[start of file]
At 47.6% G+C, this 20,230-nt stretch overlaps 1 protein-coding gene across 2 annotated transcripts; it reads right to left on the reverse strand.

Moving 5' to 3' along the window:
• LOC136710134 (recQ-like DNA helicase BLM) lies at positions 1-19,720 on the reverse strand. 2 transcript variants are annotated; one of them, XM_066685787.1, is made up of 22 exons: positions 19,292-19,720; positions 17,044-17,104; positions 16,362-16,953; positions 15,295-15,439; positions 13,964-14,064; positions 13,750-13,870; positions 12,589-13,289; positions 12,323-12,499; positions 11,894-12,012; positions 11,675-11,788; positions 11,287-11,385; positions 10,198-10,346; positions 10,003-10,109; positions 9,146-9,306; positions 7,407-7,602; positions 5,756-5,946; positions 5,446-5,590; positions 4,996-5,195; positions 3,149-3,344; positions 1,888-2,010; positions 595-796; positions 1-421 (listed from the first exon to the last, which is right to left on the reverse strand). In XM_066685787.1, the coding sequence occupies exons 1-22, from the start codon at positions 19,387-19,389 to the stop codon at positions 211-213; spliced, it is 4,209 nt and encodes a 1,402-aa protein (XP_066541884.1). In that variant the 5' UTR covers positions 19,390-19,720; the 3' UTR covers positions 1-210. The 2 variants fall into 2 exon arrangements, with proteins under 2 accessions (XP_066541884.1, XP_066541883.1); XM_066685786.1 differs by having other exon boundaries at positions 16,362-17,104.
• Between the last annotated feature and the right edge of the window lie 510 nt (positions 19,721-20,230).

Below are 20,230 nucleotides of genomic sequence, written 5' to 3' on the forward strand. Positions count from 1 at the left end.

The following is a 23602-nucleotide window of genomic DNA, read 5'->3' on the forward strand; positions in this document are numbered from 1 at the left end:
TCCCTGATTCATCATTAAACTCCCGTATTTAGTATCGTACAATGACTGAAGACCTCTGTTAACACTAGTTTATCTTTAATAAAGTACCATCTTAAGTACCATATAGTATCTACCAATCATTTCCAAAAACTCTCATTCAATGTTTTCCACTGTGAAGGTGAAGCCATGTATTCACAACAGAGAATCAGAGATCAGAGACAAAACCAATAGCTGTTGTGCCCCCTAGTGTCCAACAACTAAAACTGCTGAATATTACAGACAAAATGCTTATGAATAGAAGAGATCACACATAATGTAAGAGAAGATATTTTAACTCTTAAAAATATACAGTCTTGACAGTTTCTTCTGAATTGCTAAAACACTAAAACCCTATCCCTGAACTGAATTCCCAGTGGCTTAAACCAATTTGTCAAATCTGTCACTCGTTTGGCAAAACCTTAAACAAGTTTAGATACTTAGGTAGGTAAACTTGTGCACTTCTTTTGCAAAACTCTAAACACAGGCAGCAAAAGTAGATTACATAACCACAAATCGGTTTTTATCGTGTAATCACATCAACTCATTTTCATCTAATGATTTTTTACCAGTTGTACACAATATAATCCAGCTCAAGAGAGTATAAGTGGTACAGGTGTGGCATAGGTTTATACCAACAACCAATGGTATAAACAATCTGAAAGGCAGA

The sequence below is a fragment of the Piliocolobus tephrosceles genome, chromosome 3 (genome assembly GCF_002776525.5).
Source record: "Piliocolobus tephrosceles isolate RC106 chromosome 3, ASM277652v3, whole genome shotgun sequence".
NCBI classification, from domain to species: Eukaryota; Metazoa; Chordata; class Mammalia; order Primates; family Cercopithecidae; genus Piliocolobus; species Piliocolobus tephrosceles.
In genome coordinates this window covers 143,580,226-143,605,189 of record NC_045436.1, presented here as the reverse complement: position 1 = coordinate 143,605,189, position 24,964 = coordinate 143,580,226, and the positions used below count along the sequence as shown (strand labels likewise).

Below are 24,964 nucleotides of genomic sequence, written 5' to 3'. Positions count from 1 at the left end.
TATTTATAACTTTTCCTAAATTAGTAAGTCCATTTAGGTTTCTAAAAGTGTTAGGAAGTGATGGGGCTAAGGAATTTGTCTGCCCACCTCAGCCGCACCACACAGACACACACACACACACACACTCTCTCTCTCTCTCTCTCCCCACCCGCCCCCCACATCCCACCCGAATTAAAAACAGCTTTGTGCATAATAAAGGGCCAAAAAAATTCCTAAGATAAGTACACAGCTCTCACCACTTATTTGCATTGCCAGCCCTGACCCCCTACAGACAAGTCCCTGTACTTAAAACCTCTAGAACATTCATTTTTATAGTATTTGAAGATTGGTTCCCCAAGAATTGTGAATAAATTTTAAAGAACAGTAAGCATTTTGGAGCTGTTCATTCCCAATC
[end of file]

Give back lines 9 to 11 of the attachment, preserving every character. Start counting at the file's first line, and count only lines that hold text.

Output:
Source record: "Piliocolobus tephrosceles isolate RC106 chromosome 3, ASM277652v3, whole genome shotgun sequence".
NCBI classification, from domain to species: Eukaryota; Metazoa; Chordata; class Mammalia; order Primates; family Cercopithecidae; genus Piliocolobus; species Piliocolobus tephrosceles.
In genome coordinates this window covers 143,580,226-143,605,189 of record NC_045436.1, presented here as the reverse complement: position 1 = coordinate 143,605,189, position 24,964 = coordinate 143,580,226, and the positions used below count along the sequence as shown (strand labels likewise).